Based on the data from the GBD study 2019, the obtained results indicated that all the IHME super regions had fairly stable decreasing trend in YLD between 1990 and 2019. In addition, women had higher levels of YLD than men. Our literature review showed that there are few studies on assessing the long-term trend of CVD burden indices including YLL, YLD and DALY in the entire world. In a study by Roth et al., they reported a worldwide decreasing trend of YLD from 1990 to 2019 [3]. In another study, the researchers used a systematic analysis for the global burden of disease study 2019 and confirmed the global downward trend of YLD over the past three decades [7]. In addition, some researchers investigated the trend of CVD burden in different geographical locations over the past decades. For instance, Martinez et al. reported a descending trend of CVD YLD in the United States between 1990 and 2017. They also stated that rheumatic heart disease (RHD) had the sharpest downward slope among different types of cardiovascular diseases [11]. A worldwide study by Zimmerman et al. indicated that the global YLD of congenital heart disease (CHD) had a relatively stable pattern between 1990 and 2017. According to their findings, the Western and Central areas of the United States, Eastern sub-Saharan Africa, Central and Southeast Asia, China, and India have experienced the highest CVD YLD in the period 1990–2017. They also mentioned that among various types of cardiovascular disease, RHD and CHD were the leading causes for the increase of YLD [12]. A study in the Eastern Mediterranean counties revealed a fairly downward trend of CVD YLD in this region between 1990 and 2015.The obtained findings from this research shows that Oman and the United Arab Emirates had the highest and lowest levels of YLD at the beginning and ending year of the study, respectively [13]. Regarding the described researches in this field, it seems that global adoption of healthy lifestyles, controlling related risk factors (such as alcohol use, smoking, obesity, diabetes and hypertension), diagnosis of patient in the earlier stages and better access to effective treatments are the main reasons for decreasing trend of CVD YLD in the entire world [3, 7, 12,13,14,15].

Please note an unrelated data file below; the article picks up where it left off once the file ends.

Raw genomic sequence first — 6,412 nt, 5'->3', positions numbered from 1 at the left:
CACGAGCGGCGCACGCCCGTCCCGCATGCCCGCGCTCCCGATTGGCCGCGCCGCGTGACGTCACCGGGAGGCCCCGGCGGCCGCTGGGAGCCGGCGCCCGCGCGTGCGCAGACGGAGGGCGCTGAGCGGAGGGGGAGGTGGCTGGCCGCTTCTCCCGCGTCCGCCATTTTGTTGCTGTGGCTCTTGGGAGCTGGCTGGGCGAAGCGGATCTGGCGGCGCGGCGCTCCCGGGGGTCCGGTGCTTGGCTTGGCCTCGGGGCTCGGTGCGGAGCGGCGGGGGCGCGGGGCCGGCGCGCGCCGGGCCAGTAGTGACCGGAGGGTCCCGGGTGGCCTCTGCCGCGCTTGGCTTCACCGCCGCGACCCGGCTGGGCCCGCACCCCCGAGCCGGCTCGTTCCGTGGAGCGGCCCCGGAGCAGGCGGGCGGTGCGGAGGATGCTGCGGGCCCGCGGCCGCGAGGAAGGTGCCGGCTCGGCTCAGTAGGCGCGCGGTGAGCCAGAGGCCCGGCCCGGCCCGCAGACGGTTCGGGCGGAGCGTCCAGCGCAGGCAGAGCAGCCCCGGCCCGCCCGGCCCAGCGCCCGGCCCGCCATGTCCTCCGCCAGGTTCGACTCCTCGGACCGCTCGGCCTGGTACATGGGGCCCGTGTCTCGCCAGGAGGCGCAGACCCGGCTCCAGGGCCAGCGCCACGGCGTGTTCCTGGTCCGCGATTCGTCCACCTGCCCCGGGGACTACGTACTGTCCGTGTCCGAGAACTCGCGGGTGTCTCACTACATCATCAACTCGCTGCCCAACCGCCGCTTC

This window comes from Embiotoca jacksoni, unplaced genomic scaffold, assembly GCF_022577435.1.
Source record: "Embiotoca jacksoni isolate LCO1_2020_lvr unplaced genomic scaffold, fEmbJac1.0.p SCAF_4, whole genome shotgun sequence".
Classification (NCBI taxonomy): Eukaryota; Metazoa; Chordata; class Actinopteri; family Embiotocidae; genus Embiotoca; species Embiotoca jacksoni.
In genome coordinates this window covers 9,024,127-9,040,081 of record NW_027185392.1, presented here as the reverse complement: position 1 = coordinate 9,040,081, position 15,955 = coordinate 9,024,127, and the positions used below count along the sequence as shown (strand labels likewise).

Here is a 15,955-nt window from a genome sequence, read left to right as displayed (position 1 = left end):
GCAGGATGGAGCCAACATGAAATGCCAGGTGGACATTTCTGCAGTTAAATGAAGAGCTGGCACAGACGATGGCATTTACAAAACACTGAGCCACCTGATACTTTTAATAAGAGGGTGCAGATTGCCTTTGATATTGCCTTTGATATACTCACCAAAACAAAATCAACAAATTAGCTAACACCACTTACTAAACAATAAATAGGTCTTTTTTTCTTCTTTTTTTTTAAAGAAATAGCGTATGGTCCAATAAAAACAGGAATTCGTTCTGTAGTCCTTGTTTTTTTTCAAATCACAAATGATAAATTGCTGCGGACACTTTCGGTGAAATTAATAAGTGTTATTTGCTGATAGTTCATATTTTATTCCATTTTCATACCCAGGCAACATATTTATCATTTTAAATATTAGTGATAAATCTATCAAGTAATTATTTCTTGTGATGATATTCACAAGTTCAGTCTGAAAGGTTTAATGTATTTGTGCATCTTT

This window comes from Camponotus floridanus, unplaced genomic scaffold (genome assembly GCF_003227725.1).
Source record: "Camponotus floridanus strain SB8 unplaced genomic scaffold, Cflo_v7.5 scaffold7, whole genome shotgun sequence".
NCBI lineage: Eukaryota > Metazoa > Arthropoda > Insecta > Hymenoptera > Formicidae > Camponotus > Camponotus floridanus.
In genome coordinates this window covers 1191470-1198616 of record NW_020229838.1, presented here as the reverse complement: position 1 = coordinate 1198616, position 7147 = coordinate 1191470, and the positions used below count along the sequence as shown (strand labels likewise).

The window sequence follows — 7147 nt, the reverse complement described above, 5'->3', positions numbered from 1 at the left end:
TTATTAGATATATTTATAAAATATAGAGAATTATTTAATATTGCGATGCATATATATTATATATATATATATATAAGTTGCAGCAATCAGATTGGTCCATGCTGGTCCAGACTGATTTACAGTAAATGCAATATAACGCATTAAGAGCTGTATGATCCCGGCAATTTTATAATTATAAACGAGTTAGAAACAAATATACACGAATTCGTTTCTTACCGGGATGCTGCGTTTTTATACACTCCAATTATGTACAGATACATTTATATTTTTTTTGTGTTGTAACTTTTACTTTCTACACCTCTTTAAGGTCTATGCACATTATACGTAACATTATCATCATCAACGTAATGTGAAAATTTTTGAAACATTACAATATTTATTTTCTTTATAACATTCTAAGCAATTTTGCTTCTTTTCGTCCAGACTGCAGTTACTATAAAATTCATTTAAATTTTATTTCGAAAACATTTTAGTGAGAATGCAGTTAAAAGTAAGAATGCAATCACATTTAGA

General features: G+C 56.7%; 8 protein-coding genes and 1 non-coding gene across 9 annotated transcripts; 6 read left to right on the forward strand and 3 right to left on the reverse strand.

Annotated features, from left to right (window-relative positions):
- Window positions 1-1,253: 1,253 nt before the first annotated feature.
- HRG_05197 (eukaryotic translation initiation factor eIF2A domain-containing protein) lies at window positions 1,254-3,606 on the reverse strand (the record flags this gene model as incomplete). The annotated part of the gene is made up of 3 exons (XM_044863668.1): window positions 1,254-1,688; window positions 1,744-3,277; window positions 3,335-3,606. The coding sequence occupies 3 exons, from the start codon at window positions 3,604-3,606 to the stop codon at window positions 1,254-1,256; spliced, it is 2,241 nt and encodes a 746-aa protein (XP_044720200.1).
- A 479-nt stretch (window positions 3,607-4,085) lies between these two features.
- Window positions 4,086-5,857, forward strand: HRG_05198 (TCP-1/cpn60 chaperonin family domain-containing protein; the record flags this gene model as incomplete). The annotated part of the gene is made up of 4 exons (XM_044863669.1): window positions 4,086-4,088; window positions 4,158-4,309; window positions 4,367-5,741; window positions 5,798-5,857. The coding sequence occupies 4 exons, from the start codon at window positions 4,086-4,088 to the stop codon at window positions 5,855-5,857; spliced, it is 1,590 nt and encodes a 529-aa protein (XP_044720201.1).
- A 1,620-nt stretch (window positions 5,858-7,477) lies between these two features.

Regarding our findings about CVD YLL trend, it is apparent that nearly all world countries have experienced a significant declining trend over the past three decades, with an annual mean reduction of more than 2000 per 100,000 individuals. Unlike the YLD, men had higher values of CVD YLL ​​than women in the period under the study. These findings are in agreement with some other published reports around the world [3, 12]. According to the obtained results from the study by Zimmerman et al., CHD YLL was more than twice of RHD YLL [12]. In the Eastern Mediterranean region, about 15% decrease in CVD YLL was reported in the period 1990–2015. Among the countries in this region, Afghanistan had the highest YLLs values, and Pakistan was the only country with an upward YLL trend in this period of time [13]. The reasons for observing this descending pattern in CVD YLL are quite similar to those mentioned for YLD trend [3, 15].